facet_grid(vars(light), vars(accident_severity)) +
  scale_color_continuous(low = "blue", high = "red") +
  theme(axis.text = element_blank(), axis.ticks = element_blank())

Time series analysis

We can also explore seasonal and daily trends in crashes by aggregating crashes by day of the year:

crashes_dates = cj %>% 
  st_set_geometry(NULL) %>% 
  group_by(date) %>% 
    walking = sum(walking),
    cycling = sum(cycling),
    passenger = sum(passenger)
    ) %>% 
  gather(mode, casualties, -date)
ggplot(crashes_dates, aes(date, casualties)) +
  geom_smooth(aes(colour = mode), method = "loess") +
  ylab("Casualties per day")

Different types of crashes also tend to happen at different times of day. This is illustrated in the plot below, which shows the times of day when people who were travelling by different modes were most commonly injured.


crash_times = cj %>% 
  st_set_geometry(NULL) %>% 
  group_by(hour = as.numeric(str_sub(time, 1, 2))) %>% 
    walking = sum(walking),
    cycling = sum(cycling),
    passenger = sum(passenger)
    ) %>% 
  gather(mode, casualties, -hour)

ggplot(crash_times, aes(hour, casualties)) +
  geom_line(aes(colour = mode))

Note that bike crashes tend to have distinct morning and afternoon peaks, in-line with previous research (Lovelace, Roberts, and Kellar 2016). A disproportionate number of car crashes appear to happen in the afternoon.

Further work

There is much potential to extend the package beyond downloading, reading and formatting STATS19 data. The greatest potential is to provide functions that will help with analysis of STATS19 data, to help with road safety research. Much academic research has been done using the data, a few examples of which are highlighted below to demonstrate the wide potential for further work.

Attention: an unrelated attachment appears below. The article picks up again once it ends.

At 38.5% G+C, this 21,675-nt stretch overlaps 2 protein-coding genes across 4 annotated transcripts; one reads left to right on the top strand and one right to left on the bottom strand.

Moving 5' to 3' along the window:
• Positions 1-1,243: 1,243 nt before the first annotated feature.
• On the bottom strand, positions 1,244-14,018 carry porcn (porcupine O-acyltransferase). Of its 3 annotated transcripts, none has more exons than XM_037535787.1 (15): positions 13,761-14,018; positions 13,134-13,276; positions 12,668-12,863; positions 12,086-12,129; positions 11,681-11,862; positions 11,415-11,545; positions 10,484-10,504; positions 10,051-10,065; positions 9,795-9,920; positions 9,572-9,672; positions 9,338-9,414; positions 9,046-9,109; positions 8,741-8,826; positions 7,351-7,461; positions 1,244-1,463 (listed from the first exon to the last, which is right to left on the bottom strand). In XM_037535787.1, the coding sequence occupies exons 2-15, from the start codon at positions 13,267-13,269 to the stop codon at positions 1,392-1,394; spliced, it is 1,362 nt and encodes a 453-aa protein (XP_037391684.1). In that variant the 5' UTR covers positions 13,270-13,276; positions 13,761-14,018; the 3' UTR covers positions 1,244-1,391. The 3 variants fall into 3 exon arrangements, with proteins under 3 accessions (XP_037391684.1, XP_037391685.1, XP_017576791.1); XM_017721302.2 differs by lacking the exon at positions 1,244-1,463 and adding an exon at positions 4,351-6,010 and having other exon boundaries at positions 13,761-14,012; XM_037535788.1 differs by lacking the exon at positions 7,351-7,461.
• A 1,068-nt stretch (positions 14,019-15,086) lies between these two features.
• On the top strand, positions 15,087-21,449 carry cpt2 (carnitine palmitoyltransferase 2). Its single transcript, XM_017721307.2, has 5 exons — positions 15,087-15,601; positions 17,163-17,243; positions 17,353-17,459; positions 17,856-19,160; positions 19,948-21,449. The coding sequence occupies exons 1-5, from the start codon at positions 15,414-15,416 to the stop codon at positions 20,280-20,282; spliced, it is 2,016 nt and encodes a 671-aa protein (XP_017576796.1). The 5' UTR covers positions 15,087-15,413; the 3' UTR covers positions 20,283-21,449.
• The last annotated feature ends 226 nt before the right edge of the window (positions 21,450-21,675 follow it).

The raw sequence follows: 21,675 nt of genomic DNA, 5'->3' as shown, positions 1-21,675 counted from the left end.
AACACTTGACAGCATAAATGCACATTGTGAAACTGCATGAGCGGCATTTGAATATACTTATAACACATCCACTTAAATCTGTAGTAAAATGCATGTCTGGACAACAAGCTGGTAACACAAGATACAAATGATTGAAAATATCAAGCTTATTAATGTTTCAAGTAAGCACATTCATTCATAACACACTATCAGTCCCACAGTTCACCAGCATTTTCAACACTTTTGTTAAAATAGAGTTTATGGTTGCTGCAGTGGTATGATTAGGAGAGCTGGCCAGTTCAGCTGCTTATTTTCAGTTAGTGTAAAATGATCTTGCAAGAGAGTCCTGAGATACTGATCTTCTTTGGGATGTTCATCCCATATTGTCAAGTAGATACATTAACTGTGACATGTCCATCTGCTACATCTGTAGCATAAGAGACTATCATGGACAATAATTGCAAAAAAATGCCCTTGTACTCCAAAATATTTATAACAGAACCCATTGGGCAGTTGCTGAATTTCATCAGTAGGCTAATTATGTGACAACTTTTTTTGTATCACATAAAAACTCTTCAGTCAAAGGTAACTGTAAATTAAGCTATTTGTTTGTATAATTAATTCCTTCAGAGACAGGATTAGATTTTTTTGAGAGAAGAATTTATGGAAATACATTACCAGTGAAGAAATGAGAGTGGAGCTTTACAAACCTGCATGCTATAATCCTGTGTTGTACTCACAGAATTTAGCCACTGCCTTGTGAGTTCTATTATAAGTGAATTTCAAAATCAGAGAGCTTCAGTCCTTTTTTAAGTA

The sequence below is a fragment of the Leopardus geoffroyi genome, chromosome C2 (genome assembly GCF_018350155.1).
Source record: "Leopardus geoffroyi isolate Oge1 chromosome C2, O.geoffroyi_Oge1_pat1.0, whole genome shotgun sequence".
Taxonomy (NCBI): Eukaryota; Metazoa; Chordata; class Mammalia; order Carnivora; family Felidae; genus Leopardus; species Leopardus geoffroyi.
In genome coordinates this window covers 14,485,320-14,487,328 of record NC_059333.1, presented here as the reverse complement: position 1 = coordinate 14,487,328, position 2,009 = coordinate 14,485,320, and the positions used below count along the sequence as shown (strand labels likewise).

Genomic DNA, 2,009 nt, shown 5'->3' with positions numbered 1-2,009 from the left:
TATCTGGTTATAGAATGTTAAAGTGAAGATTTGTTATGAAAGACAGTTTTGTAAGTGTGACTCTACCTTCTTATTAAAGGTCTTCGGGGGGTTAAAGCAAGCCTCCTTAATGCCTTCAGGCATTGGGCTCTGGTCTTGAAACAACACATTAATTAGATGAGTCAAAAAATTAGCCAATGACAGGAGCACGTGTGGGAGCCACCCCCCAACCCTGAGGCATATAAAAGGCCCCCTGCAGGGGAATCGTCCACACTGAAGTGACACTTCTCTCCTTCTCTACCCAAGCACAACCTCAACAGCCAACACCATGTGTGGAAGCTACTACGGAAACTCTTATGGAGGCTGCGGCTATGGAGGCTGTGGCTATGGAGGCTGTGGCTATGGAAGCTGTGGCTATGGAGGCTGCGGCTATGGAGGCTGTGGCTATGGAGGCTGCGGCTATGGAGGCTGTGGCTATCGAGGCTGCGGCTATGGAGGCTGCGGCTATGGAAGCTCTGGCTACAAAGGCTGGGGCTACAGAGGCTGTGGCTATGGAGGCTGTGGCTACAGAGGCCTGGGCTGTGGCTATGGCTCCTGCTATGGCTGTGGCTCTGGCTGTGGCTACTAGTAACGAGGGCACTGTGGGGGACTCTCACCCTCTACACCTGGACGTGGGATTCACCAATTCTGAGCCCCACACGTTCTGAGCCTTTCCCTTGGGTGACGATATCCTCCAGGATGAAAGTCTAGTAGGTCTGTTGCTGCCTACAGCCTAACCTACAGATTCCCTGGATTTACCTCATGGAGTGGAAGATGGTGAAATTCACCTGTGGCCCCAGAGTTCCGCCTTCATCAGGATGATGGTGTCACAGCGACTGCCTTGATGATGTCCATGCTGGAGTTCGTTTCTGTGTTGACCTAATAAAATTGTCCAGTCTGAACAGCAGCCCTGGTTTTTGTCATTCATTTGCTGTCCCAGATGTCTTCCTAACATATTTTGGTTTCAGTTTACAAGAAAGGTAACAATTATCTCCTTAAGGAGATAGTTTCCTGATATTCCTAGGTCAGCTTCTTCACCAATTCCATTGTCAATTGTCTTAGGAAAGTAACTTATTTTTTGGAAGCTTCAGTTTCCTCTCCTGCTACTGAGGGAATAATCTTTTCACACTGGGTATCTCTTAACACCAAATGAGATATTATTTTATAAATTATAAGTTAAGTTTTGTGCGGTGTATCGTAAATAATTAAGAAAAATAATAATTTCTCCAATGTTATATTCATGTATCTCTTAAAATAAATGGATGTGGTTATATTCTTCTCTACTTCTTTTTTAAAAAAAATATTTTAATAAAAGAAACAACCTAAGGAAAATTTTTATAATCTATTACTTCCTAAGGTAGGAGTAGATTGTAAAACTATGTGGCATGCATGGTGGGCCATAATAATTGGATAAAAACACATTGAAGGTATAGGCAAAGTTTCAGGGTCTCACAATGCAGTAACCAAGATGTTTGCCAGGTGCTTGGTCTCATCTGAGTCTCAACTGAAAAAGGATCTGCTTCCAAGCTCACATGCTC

The broader point is that the stats19 package could help road safety research, by making open access data on road crashes more accessible to researchers worldwide. By easing the data download and cleaning stages of research, it could also encourage reproducible analysis in the field.

There is great potential to add value to and gain insight from the data by joining the datasets with open data, for example from the Consumer Data Research Centre (CDRC, which funded this research), OpenStreetMap and the UK’s Ordnance Survey. If you have any suggestions on priorities for these future directions of (hopefully safe) travel, please get in touch on at


Edwards, Julia B. 1998. “The Relationship Between Road Accident Severity and Recorded Weather.” Journal of Safety Research 29 (4): 249–62.
Elvik, Rune, Truls Vaa, Alena Erke, and Michael Sorensen. 2009. The Handbook of Road Safety Measures. Emerald Group Publishing.
Feleke, Robel, Shaun Scholes, Malcolm Wardlaw, and Jennifer S. Mindell. 2018. “Comparative Fatality Risk for Different Travel Modes by Age, Sex, and Deprivation.” Journal of Transport & Health 8 (March): 307–20.
Lovelace, Robin, Hannah Roberts, and Ian Kellar. 2016. “Who, Where, When: The Demographic and Geographic Distribution of Bicycle Crashes in West Yorkshire.” Transportation Research Part F: Traffic Psychology and Behaviour, Bicycling and bicycle safety, 41, Part B.